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fma, fmaf, fmal - fused multiply-add



      fma, fmaf, fmal - fused multiply-add


      Math Library (libm, -lm)


      #include <math.h>
      fma(double x, double y, double z);
      fmaf(float x, float y, float z);
      long double
      fmal(long double x, long double y, long double z);


      The fma(), fmaf(), and fmal() functions return (x * y) + z, computed with
      only one rounding error.  Using the ordinary multiplication and addition
      operators, by contrast, results in two roundings: one for the intermedi‐
      ate product and one for the final result.
      For instance, the expression 1.2e100 * 2.0e208 - 1.4e308 produces ∞ due
      to overflow in the intermediate product, whereas fma(1.2e100, 2.0e208,
      -1.4e308) returns approximately 1.0e308.
      The fused multiply-add operation is often used to improve the accuracy of
      calculations such as dot products.  It may also be used to improve per‐
      formance on machines that implement it natively.  The macros FP_FAST_FMA,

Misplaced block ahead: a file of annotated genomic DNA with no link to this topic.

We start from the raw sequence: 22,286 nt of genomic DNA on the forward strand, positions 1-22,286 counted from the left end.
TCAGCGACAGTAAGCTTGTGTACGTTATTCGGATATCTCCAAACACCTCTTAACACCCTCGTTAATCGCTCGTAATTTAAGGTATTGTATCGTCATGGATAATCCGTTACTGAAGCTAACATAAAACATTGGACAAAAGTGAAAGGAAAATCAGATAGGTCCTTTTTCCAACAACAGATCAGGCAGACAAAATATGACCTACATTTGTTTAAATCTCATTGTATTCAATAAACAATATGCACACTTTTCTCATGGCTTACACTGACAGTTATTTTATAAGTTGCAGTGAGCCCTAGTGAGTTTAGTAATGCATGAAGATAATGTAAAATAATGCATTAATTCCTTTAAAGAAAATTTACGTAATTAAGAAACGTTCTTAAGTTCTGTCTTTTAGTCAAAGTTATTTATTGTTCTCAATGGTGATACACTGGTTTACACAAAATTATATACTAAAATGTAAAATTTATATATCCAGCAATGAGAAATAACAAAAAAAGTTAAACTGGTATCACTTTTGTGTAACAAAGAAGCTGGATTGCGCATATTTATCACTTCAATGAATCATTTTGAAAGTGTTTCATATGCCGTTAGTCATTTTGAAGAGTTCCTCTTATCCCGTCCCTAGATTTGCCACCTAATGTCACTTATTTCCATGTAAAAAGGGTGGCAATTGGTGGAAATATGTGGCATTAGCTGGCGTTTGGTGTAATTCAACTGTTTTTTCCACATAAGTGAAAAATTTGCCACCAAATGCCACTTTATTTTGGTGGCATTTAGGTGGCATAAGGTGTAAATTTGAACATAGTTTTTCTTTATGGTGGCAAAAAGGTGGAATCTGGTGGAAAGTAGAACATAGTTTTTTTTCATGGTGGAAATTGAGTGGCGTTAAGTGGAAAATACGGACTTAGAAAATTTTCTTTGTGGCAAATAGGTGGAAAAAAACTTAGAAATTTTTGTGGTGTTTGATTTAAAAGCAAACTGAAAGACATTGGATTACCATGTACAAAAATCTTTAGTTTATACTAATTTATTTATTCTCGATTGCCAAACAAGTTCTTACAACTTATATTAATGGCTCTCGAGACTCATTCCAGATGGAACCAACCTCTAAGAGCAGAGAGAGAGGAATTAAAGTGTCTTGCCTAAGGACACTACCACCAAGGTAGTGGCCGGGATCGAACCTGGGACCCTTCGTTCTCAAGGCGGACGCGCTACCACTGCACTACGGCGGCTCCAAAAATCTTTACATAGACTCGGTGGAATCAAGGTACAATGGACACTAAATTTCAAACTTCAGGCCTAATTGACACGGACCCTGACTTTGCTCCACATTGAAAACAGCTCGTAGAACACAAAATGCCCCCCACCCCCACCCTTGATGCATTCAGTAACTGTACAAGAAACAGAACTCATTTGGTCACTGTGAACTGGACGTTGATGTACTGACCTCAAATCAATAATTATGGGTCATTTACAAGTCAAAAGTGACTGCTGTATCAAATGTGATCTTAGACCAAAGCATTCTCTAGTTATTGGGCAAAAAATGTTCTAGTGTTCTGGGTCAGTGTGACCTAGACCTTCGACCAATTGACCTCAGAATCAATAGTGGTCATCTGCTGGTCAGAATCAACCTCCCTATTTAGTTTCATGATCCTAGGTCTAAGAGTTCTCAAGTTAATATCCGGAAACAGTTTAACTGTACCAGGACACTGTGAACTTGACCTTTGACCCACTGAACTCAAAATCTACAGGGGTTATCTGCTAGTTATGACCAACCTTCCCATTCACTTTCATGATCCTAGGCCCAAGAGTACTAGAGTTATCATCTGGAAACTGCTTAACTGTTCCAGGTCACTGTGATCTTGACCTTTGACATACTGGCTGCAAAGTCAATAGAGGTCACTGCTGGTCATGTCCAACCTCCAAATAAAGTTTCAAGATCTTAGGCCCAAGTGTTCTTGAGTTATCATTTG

FP_FAST_FMAF and FP_FAST_FMAL may be defined in #include <math.h>
      to indicate that fma(), fmaf(), and fmal() (respectively) have comparable
      or faster speed than a multiply operation followed by an add operation.
      In general, these routines will behave as one would expect if x * y + z
      were computed with unbounded precision and range, then rounded to the
      precision of the return type.  However, on some platforms, if z is NaN,
      these functions may not raise an exception even when the computation of x
      * y would have otherwise generated an invalid exception.
      fenv(3), math(3)


      The fma(), fmaf(), and fmal() functions conform to ISO/IEC 9899:1999
      (“ISO C99”).  A fused multiply-add operation with virtually identical
      characteristics appears in IEEE draft standard 754R.


      The fma() and fmaf() routines first appeared in FreeBSD 5.4, and fmal()
      appeared in FreeBSD 6.0.


Based on BSD UNIX
FreeBSD is an advanced operating system for x86 compatible (including Pentium and Athlon), amd64 compatible (including Opteron, Athlon64, and EM64T), UltraSPARC, IA-64, PC-98 and ARM architectures. It is derived from BSD, the version of UNIX developed at the University of California, Berkeley. It is developed and maintained by a large team of individuals. Additional platforms are in various stages of development.